One of the most amazing pieces of tech I've ever seen, let alone touched, is a TV so thin you can roll it up like a piece of paper and slip it in your bag. Behold LG's 18-inch rollable OLED.
David KatzmaierEditorial Director -- Personal Tech
David reviews TVs and leads the Personal Tech team at CNET, covering mobile, software, computing, streaming and home entertainment. We provide helpful, expert reviews, advice and videos on what gadget or service to buy and how to get the most out of it.
ExpertiseA 20-year CNET veteran, David has been reviewing TVs since the days of CRT, rear-projection and plasma. Prior to CNET he worked at Sound & Vision magazine and eTown.com. He is known to two people on Twitter as the Cormac McCarthy of consumer electronics.Credentials
Although still awaiting his Oscar for Best Picture Reviewer, David does hold certifications from the Imaging Science Foundation and the National Institutes of Standards and Technology on display calibration and evaluation.
Among the curved OLEDs, 8K TVs and automotive displays was something I'd heard about but never seen before, let alone touched: A display so thin--just 0.18mm--it can be rolled up like a poster.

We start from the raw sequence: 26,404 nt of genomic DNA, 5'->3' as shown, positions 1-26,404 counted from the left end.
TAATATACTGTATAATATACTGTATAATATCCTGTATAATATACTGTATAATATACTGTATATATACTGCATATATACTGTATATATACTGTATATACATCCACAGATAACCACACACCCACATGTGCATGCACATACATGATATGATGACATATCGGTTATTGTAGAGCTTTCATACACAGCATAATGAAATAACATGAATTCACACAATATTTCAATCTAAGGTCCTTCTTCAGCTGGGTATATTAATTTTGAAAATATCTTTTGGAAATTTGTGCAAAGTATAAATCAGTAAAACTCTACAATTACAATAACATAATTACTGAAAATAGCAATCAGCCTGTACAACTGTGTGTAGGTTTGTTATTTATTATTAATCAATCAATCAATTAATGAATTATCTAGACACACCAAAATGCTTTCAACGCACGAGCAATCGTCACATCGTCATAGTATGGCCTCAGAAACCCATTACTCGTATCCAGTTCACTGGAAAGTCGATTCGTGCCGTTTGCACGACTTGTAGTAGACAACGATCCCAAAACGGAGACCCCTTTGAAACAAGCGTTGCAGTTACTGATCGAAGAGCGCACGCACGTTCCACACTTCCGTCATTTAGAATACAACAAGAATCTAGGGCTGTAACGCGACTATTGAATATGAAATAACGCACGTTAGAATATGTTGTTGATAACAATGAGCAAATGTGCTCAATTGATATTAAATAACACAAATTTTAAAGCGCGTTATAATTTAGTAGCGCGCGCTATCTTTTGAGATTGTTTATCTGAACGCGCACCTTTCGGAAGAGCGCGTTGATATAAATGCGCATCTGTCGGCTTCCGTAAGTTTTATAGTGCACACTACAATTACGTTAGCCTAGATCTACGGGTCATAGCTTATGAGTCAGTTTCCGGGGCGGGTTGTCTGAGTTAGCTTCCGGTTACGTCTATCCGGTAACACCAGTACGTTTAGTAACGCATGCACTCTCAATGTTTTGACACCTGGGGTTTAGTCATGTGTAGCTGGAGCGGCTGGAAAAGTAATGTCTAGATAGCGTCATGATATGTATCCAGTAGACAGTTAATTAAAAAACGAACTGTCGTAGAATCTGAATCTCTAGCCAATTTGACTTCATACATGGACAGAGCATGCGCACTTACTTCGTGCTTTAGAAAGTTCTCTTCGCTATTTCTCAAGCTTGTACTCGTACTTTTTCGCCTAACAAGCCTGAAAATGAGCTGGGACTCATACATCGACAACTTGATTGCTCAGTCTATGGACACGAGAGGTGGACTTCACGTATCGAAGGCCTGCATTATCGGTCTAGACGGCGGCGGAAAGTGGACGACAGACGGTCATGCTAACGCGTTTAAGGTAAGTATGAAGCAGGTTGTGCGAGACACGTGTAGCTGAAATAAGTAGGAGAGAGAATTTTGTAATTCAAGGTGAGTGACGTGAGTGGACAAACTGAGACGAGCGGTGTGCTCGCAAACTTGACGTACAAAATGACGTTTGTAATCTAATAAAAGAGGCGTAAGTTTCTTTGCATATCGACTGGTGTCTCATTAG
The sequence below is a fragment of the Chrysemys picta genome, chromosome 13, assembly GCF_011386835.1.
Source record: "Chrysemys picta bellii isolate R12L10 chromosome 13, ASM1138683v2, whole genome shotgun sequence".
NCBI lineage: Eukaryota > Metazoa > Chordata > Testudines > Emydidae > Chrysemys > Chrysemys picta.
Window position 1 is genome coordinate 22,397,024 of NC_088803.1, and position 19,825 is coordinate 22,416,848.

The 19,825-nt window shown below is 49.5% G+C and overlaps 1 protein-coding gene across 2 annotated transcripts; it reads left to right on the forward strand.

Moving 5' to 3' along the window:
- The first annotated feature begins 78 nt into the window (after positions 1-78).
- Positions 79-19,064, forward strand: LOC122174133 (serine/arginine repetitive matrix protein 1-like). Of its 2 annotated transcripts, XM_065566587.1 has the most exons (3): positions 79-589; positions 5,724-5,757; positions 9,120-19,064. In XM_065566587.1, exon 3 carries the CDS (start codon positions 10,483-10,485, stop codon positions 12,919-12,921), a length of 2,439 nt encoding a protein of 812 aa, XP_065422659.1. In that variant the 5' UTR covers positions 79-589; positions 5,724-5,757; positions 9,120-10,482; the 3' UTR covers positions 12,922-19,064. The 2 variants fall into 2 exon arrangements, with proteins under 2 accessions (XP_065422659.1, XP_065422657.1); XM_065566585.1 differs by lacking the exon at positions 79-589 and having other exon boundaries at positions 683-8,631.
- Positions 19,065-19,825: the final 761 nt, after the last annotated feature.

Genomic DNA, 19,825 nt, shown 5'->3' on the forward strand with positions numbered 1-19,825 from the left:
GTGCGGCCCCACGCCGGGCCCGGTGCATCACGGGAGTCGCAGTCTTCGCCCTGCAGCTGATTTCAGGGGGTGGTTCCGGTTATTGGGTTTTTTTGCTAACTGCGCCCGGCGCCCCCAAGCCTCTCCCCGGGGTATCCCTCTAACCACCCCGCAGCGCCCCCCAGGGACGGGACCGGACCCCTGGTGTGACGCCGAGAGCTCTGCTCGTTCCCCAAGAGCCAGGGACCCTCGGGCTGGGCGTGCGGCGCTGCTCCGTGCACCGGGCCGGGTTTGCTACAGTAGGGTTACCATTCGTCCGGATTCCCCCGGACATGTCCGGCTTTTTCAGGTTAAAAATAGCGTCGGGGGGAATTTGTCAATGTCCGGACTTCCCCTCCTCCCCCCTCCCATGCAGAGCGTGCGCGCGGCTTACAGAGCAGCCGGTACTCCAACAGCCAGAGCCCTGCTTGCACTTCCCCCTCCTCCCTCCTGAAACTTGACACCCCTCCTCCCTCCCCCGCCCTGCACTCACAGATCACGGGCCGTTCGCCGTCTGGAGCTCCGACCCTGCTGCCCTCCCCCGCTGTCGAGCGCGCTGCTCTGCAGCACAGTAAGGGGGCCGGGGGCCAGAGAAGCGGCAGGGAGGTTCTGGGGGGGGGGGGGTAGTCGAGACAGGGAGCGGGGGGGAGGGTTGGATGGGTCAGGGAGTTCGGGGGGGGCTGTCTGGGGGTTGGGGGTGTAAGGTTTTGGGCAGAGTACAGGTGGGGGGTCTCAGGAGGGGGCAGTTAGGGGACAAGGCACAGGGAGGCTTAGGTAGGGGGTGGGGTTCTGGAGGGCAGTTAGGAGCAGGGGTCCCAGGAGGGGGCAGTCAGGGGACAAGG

The 18-inch OLED display was tightly rolled into a cone shape, supported by a black stand and wedged into a chunk of plastic like a pair of lips. On its surface, improbably, danced images of city skylines and other demo footage, rendered alien by the tight curvature. It was like nothing I'd seen before.
LG Display also had a piece of the display on hand for me to play around with. It felt just like a piece of plastic poster sheathing in my hand, and it bent, warped, and yes, rolled just as easily. It wasn't displaying anything on the mirrored-looking surface, of course; we're still a few years away from having the wireless power, input capability and other requirements of a fully functioning rollable TV.
LGD says the next step is to improve the size beyond 18 inches. The resolution will also likely receive a bump from the 810x1,200, but since it's OLED its other picture-quality characteristics -- namely an insanely high contrast ratio -- are superb to begin with.
So why would you ever want a rollable display? An obvious use case is hassle-free portability; the LG rep described rolling the TV up, stuffing it into a bag and taking it anywhere. A placard at the booth showed future people reading a "digital newspaper." Either way, making the displays we use every day lighter and more portable is an inevitable trend.